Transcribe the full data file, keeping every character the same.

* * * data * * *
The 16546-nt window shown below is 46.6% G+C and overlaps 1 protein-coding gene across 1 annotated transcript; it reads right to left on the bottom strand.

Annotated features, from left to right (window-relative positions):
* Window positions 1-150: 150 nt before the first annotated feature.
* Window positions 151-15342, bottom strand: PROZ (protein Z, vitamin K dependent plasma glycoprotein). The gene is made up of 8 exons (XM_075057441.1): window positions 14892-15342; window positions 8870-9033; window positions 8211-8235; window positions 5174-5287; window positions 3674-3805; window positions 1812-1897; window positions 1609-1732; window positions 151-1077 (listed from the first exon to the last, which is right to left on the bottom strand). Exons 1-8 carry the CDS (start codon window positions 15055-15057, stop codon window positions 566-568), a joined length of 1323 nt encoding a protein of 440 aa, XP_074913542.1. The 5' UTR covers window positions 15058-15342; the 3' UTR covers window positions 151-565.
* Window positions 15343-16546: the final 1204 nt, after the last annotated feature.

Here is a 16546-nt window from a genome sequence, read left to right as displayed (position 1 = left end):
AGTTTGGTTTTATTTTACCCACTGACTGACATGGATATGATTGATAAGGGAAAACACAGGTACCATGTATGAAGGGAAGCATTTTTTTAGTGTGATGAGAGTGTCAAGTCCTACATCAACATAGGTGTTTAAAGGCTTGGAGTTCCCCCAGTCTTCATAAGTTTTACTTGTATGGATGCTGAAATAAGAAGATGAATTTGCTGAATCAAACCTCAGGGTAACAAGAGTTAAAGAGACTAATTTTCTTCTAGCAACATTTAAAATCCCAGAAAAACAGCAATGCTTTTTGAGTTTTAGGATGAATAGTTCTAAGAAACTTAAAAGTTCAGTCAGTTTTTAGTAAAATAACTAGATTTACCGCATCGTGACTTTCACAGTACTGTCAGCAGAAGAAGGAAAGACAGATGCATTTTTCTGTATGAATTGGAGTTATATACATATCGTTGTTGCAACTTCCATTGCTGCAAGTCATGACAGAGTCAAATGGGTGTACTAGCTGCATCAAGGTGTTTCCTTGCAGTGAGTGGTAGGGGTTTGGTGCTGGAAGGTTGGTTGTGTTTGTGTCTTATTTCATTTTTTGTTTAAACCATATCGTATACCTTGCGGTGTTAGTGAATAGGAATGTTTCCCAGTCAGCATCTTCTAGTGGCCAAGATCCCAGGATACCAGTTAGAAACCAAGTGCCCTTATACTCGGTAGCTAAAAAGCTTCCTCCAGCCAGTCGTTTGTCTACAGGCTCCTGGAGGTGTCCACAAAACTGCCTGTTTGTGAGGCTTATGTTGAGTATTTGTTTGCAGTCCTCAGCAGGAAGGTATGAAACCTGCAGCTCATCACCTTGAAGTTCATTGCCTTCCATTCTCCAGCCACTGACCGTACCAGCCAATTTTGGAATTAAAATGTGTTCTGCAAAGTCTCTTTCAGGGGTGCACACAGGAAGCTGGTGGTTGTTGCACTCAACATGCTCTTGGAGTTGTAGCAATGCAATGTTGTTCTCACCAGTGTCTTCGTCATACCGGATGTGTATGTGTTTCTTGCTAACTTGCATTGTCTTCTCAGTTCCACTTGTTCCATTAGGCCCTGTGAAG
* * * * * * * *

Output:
The 16546-nt window shown below is 46.6% G+C and overlaps 1 protein-coding gene across 1 annotated transcript; it reads right to left on the bottom strand.

Annotated features, from left to right (window-relative positions):
* Window positions 1-150: 150 nt before the first annotated feature.
* Window positions 151-15342, bottom strand: PROZ (protein Z, vitamin K dependent plasma glycoprotein). The gene is made up of 8 exons (XM_075057441.1): window positions 14892-15342; window positions 8870-9033; window positions 8211-8235; window positions 5174-5287; window positions 3674-3805; window positions 1812-1897; window positions 1609-1732; window positions 151-1077 (listed from the first exon to the last, which is right to left on the bottom strand). Exons 1-8 carry the CDS (start codon window positions 15055-15057, stop codon window positions 566-568), a joined length of 1323 nt encoding a protein of 440 aa, XP_074913542.1. The 5' UTR covers window positions 15058-15342; the 3' UTR covers window positions 151-565.
* Window positions 15343-16546: the final 1204 nt, after the last annotated feature.

Here is a 16546-nt window from a genome sequence, read left to right as displayed (position 1 = left end):
AGTTTGGTTTTATTTTACCCACTGACTGACATGGATATGATTGATAAGGGAAAACACAGGTACCATGTATGAAGGGAAGCATTTTTTTAGTGTGATGAGAGTGTCAAGTCCTACATCAACATAGGTGTTTAAAGGCTTGGAGTTCCCCCAGTCTTCATAAGTTTTACTTGTATGGATGCTGAAATAAGAAGATGAATTTGCTGAATCAAACCTCAGGGTAACAAGAGTTAAAGAGACTAATTTTCTTCTAGCAACATTTAAAATCCCAGAAAAACAGCAATGCTTTTTGAGTTTTAGGATGAATAGTTCTAAGAAACTTAAAAGTTCAGTCAGTTTTTAGTAAAATAACTAGATTTACCGCATCGTGACTTTCACAGTACTGTCAGCAGAAGAAGGAAAGACAGATGCATTTTTCTGTATGAATTGGAGTTATATACATATCGTTGTTGCAACTTCCATTGCTGCAAGTCATGACAGAGTCAAATGGGTGTACTAGCTGCATCAAGGTGTTTCCTTGCAGTGAGTGGTAGGGGTTTGGTGCTGGAAGGTTGGTTGTGTTTGTGTCTTATTTCATTTTTTGTTTAAACCATATCGTATACCTTGCGGTGTTAGTGAATAGGAATGTTTCCCAGTCAGCATCTTCTAGTGGCCAAGATCCCAGGATACCAGTTAGAAACCAAGTGCCCTTATACTCGGTAGCTAAAAAGCTTCCTCCAGCCAGTCGTTTGTCTACAGGCTCCTGGAGGTGTCCACAAAACTGCCTGTTTGTGAGGCTTATGTTGAGTATTTGTTTGCAGTCCTCAGCAGGAAGGTATGAAACCTGCAGCTCATCACCTTGAAGTTCATTGCCTTCCATTCTCCAGCCACTGACCGTACCAGCCAATTTTGGAATTAAAATGTGTTCTGCAAAGTCTCTTTCAGGGGTGCACACAGGAAGCTGGTGGTTGTTGCACTCAACATGCTCTTGGAGTTGTAGCAATGCAATGTTGTTCTCACCAGTGTCTTCGTCATACCGGATGTGTATGTGTTTCTTGCTAACTTGCATTGTCTTCTCAGTTCCACTTGTTCCATTAGGCCCTGTGAAG